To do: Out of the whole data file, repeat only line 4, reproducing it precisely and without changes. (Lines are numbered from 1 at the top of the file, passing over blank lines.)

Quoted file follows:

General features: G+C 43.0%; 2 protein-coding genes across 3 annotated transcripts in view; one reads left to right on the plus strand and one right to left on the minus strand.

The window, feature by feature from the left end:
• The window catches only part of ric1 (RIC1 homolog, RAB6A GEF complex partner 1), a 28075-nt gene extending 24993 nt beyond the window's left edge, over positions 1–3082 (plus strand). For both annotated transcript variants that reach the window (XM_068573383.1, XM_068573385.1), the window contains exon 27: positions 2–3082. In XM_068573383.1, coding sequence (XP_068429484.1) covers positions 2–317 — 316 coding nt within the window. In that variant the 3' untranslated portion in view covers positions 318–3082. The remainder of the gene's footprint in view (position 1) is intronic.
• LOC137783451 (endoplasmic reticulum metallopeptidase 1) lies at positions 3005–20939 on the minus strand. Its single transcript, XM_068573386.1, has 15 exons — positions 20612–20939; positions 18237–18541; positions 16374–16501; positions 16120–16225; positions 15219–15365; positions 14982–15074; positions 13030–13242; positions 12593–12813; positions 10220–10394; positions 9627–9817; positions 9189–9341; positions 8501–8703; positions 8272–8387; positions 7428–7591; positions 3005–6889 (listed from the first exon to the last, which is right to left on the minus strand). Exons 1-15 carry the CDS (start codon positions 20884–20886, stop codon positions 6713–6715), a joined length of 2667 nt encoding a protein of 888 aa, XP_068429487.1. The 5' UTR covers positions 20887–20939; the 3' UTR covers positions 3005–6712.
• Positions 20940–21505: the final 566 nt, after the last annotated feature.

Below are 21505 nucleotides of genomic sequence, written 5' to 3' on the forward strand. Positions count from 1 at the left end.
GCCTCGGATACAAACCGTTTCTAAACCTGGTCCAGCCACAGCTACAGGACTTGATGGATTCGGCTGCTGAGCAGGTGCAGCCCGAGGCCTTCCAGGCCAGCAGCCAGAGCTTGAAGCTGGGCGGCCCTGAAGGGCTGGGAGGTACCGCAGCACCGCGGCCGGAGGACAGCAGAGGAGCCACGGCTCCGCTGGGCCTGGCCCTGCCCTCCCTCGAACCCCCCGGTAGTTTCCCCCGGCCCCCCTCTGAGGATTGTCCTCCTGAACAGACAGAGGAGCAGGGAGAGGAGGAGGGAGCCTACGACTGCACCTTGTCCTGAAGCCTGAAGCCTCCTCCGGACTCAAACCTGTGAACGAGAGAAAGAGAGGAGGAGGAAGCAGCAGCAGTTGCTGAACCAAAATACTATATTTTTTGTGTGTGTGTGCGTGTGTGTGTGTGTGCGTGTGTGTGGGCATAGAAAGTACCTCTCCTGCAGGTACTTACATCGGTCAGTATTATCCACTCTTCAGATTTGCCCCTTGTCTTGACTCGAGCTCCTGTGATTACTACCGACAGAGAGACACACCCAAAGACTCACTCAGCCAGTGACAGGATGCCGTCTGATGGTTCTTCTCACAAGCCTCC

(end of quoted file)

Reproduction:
• LOC137783451 (endoplasmic reticulum metallopeptidase 1) lies at positions 3005–20939 on the minus strand. Its single transcript, XM_068573386.1, has 15 exons — positions 20612–20939; positions 18237–18541; positions 16374–16501; positions 16120–16225; positions 15219–15365; positions 14982–15074; positions 13030–13242; positions 12593–12813; positions 10220–10394; positions 9627–9817; positions 9189–9341; positions 8501–8703; positions 8272–8387; positions 7428–7591; positions 3005–6889 (listed from the first exon to the last, which is right to left on the minus strand). Exons 1-15 carry the CDS (start codon positions 20884–20886, stop codon positions 6713–6715), a joined length of 2667 nt encoding a protein of 888 aa, XP_068429487.1. The 5' UTR covers positions 20887–20939; the 3' UTR covers positions 3005–6712.